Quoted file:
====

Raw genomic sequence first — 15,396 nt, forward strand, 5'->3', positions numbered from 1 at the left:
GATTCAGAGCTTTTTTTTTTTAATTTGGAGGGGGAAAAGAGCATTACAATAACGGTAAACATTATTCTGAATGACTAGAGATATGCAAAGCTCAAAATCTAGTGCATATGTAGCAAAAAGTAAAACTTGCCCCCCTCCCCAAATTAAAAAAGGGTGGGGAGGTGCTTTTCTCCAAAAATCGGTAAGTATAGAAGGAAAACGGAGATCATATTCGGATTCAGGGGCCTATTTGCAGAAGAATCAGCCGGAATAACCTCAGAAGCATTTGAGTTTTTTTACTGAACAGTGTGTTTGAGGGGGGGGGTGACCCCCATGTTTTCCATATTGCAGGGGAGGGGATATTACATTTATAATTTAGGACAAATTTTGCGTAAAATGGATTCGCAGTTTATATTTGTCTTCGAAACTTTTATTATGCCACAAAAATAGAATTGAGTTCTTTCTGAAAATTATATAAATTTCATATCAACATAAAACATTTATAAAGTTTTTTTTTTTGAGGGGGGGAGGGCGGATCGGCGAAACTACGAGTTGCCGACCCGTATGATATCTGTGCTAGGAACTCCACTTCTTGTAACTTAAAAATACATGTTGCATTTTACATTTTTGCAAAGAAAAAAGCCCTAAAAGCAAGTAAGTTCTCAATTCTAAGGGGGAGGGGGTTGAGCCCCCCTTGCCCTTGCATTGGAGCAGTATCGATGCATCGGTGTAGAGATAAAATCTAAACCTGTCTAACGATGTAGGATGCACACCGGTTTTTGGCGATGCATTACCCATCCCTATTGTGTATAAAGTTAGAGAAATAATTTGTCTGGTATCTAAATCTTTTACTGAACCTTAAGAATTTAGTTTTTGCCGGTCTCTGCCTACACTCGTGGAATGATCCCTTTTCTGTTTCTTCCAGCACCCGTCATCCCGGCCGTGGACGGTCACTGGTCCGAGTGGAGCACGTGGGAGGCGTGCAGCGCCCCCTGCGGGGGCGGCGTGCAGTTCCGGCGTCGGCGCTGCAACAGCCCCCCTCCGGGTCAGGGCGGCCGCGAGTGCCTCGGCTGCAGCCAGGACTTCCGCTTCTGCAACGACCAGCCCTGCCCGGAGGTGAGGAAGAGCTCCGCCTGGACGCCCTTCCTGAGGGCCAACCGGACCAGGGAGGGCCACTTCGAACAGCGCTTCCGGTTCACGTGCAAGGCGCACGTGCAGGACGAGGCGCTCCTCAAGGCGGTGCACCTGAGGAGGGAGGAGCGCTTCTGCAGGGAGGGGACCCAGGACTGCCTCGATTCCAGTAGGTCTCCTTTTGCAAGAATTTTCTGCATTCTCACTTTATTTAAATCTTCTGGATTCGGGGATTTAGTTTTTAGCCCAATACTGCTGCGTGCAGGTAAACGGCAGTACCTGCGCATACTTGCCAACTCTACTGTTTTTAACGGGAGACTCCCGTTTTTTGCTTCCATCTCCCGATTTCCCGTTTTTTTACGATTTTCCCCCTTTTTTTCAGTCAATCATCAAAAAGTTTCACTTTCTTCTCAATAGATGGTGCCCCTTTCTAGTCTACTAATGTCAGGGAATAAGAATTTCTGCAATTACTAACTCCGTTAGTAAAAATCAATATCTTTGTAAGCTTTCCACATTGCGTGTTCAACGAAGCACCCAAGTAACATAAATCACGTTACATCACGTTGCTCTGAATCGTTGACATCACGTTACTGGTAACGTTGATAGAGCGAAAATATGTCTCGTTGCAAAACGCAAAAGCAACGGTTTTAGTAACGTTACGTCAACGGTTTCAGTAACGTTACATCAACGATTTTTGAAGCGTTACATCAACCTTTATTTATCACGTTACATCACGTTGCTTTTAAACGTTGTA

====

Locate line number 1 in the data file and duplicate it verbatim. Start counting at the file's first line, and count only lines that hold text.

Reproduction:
Raw genomic sequence first — 15,396 nt, forward strand, 5'->3', positions numbered from 1 at the left: